Anda, Piso, I. 72; II. 148: Anda brasiliensis, Raddi, Quarante piante, &c. 1821; Anda Gomesii, Ad. Jussieu, De Euphorb. Generib. 1824; Anda-açu, Indayaçu, Purga de Gentio; Cocco de Purga, Purga dos Paulistas, FruUa d'Arara, Brazil.—Brazil.—The fruit is about the size of an orange, with 2 large and 2 smaller angles. It contains two roundish nut-like seeds (semina andae brasiliensis) about the size of small chestnuts. By pressure they yield a fixed oil (oleum andae brasiliensis; oil of anda-açu). Both seeds and oil are purgative. One seed, according to Von Martins, [Systema Mat. Med. Veget. Brasil.] is a dose for a man. The expressed oil is clear and pale yellowish. Like jatropha oil, it is not very soluble in alcohol; but its solubility is increased by the addition of castor-oil. Mr. Ure [Pharmaceutical Journal, vol. ix. p. 9, 1849.] found that in doses of 20 drops it operated moderately as a purgative.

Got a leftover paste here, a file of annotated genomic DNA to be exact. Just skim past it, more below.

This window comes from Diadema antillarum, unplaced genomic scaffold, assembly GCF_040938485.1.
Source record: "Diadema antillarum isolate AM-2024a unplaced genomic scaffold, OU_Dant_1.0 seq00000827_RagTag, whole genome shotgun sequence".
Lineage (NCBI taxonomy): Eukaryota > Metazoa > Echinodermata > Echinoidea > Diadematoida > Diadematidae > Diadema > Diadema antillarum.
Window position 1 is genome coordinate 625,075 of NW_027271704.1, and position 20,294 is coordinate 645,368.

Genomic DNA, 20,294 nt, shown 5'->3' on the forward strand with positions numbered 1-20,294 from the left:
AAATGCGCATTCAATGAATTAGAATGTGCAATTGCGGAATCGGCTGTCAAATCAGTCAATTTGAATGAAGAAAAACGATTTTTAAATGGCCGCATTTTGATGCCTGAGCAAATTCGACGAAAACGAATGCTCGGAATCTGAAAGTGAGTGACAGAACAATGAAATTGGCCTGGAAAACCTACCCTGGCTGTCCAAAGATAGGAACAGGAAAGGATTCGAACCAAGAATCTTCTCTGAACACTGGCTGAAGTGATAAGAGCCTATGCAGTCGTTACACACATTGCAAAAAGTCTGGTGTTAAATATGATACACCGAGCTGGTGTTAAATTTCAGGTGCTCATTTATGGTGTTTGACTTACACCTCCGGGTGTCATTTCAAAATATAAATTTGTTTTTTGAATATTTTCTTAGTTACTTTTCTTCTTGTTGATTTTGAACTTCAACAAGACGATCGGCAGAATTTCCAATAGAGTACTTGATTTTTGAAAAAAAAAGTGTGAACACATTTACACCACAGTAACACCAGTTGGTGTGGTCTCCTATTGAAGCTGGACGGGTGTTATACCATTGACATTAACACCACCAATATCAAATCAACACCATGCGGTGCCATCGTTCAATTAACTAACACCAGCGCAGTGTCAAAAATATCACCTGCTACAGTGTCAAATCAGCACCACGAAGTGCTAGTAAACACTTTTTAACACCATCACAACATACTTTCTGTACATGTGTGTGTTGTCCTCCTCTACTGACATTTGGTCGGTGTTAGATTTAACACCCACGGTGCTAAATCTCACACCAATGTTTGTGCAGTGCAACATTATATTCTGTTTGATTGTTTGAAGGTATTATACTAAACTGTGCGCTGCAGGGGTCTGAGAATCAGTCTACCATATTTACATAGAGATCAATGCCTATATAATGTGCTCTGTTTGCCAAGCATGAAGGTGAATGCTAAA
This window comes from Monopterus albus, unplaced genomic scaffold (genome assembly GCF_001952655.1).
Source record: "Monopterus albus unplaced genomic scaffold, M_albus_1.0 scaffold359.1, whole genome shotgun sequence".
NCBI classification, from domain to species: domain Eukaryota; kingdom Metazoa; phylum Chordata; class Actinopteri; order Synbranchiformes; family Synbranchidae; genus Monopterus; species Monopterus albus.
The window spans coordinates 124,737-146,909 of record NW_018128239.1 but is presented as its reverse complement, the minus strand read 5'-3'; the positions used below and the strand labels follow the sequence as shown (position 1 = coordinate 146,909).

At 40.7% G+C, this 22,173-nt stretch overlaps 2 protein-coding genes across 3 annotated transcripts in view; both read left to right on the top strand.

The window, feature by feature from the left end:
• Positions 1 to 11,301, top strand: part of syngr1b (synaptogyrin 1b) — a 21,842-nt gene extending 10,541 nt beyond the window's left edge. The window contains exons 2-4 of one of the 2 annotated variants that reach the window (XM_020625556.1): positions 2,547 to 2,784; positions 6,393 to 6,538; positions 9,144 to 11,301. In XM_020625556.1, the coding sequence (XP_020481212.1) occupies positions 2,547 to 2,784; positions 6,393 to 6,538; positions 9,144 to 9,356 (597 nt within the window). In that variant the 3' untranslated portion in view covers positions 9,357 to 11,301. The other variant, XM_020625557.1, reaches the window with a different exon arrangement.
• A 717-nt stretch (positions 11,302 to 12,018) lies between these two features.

The Elements of Materia Medica and Therapeutics, Vol. II, 3th American ed., was written by Jonathan Pereira in 1853.